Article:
With these words he flew down from the beam and went out into the yard, and all the hens followed him. There he stalked up and down trying to forget the terrors of the night. He was so proud he could scarce set foot to earth. All his wives ran after him to eat the grains of corn he found. When the sun rose higher Chanticleer sang his morning carol, and his wives settled down to have dust baths in the warmth.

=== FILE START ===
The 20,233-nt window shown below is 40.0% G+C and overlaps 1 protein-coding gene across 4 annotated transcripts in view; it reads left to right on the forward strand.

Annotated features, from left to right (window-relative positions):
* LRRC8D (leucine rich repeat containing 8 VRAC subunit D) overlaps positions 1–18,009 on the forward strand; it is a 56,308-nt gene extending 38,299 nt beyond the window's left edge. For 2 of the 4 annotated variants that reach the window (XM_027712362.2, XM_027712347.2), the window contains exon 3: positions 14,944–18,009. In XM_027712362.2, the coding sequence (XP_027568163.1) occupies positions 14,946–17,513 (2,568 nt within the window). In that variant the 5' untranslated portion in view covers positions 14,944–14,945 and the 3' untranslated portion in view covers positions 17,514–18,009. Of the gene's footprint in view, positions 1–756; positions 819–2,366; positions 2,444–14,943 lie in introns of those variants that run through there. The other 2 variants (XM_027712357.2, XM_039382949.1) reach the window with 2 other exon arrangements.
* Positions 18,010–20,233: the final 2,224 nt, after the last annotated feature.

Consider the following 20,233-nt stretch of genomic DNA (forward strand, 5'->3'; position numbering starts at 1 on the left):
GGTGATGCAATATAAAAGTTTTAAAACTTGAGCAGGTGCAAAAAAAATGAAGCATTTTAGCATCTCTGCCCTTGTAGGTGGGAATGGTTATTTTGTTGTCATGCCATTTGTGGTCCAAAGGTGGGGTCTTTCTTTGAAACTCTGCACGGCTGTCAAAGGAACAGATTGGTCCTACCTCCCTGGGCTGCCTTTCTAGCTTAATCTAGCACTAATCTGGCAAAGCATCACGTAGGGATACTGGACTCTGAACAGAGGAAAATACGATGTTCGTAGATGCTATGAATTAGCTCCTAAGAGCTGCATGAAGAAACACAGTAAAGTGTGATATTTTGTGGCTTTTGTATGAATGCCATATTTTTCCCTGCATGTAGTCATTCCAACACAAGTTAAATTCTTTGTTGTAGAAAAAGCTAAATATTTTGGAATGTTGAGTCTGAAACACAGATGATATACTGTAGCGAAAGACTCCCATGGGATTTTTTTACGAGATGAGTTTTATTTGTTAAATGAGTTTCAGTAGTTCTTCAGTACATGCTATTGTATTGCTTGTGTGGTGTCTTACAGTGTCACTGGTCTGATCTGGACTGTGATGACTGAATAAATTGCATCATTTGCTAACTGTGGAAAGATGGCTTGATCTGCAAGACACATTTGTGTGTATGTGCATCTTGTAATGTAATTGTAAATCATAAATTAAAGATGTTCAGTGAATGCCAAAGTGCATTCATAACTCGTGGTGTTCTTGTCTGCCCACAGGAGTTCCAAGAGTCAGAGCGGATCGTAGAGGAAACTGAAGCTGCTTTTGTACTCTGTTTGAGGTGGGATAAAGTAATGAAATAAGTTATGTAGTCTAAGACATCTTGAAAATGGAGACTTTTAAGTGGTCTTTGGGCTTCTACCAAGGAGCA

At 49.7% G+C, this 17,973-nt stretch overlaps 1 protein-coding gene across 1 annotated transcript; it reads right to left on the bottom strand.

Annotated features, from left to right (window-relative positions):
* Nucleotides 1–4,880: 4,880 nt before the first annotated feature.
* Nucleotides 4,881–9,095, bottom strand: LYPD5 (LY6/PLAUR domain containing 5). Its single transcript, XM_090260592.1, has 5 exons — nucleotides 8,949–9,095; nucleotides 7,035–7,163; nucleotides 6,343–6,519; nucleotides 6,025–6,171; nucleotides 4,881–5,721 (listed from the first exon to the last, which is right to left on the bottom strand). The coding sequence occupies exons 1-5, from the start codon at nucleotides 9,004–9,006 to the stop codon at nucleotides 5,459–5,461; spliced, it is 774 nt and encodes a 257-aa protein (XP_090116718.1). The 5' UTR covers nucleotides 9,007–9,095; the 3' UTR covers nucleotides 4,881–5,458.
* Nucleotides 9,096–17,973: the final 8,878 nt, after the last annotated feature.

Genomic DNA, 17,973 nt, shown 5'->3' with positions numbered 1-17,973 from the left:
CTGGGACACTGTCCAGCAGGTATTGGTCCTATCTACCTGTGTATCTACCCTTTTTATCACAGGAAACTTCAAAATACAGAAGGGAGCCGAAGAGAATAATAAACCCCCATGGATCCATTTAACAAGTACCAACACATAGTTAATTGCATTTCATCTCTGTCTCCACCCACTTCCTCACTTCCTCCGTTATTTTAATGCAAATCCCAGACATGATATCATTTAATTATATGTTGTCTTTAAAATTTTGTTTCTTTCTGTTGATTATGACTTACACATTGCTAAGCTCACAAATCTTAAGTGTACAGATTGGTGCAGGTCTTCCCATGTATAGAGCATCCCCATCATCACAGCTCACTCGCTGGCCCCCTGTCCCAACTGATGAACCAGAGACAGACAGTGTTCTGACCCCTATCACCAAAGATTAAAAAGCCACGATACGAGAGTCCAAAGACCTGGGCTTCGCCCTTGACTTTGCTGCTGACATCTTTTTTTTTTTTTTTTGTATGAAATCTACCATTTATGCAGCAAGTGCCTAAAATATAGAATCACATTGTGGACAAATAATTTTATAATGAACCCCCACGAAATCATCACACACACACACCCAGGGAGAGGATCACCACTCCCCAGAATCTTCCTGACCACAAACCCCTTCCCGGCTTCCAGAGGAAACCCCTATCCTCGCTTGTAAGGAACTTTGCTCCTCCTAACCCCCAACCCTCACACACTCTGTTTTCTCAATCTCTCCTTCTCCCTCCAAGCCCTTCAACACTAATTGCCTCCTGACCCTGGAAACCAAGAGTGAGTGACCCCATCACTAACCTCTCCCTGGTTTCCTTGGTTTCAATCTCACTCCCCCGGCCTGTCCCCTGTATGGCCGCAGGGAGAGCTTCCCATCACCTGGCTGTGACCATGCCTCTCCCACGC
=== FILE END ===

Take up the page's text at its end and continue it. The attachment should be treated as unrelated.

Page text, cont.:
Suddenly Chanticleer caught sight of an animal lying among the grass by the side of the yard. It was Russel the fox, who had lived for three years in the wood near by, and now had grown bold enough to break through the hedge and make his way into the farmyard. The moment Chanticleer saw him he jumped back in terror, quite forgetting his song. It was the creature of his dream! The fox was ready to calm his fear. He got up from the grass and advanced politely to Chanticleer. “Do not be alarmed at my appearance,” he said. “I have come with the best intentions. I am, in fact, a friend of the family. Both your father and mother spent some time in my house—to my great satisfaction. I was listening to your singing. You have a marvellous voice, and it is doubtless inherited. I remember your father had a way of standing on his toes, shutting his eyes and stretching his neck. When he did that his top notes were really wonderful. Do you do the same?” Chanticleer was delighted with this flattery, and at once began to crow his best, shutting his eyes and stretching his neck as the fox had described. Then, as soon as his eyes were shut, the fox sprang forward, caught him by the neck, threw him over his back and was off to the wood. Alas! poor Chanticleer, what a fate is thine! True are dreams and men should heed their warnings!